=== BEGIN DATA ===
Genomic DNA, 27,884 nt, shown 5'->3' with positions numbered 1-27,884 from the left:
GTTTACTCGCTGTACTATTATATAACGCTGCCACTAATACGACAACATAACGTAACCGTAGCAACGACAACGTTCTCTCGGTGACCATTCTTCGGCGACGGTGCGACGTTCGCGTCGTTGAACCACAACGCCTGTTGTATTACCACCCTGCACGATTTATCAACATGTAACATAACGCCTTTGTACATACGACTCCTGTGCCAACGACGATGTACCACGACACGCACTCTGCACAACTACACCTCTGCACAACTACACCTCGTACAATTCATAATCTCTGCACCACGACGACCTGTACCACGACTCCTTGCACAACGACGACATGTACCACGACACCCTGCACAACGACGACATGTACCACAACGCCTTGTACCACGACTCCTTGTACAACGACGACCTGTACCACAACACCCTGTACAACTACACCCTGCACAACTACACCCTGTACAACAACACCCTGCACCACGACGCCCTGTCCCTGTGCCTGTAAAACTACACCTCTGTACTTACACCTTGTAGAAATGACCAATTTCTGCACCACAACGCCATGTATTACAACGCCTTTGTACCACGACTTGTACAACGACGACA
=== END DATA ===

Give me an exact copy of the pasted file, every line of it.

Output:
Genomic DNA, 27,884 nt, shown 5'->3' with positions numbered 1-27,884 from the left:
GTTTACTCGCTGTACTATTATATAACGCTGCCACTAATACGACAACATAACGTAACCGTAGCAACGACAACGTTCTCTCGGTGACCATTCTTCGGCGACGGTGCGACGTTCGCGTCGTTGAACCACAACGCCTGTTGTATTACCACCCTGCACGATTTATCAACATGTAACATAACGCCTTTGTACATACGACTCCTGTGCCAACGACGATGTACCACGACACGCACTCTGCACAACTACACCTCTGCACAACTACACCTCGTACAATTCATAATCTCTGCACCACGACGACCTGTACCACGACTCCTTGCACAACGACGACATGTACCACGACACCCTGCACAACGACGACATGTACCACAACGCCTTGTACCACGACTCCTTGTACAACGACGACCTGTACCACAACACCCTGTACAACTACACCCTGCACAACTACACCCTGTACAACAACACCCTGCACCACGACGCCCTGTCCCTGTGCCTGTAAAACTACACCTCTGTACTTACACCTTGTAGAAATGACCAATTTCTGCACCACAACGCCATGTATTACAACGCCTTTGTACCACGACTTGTACAACGACGACA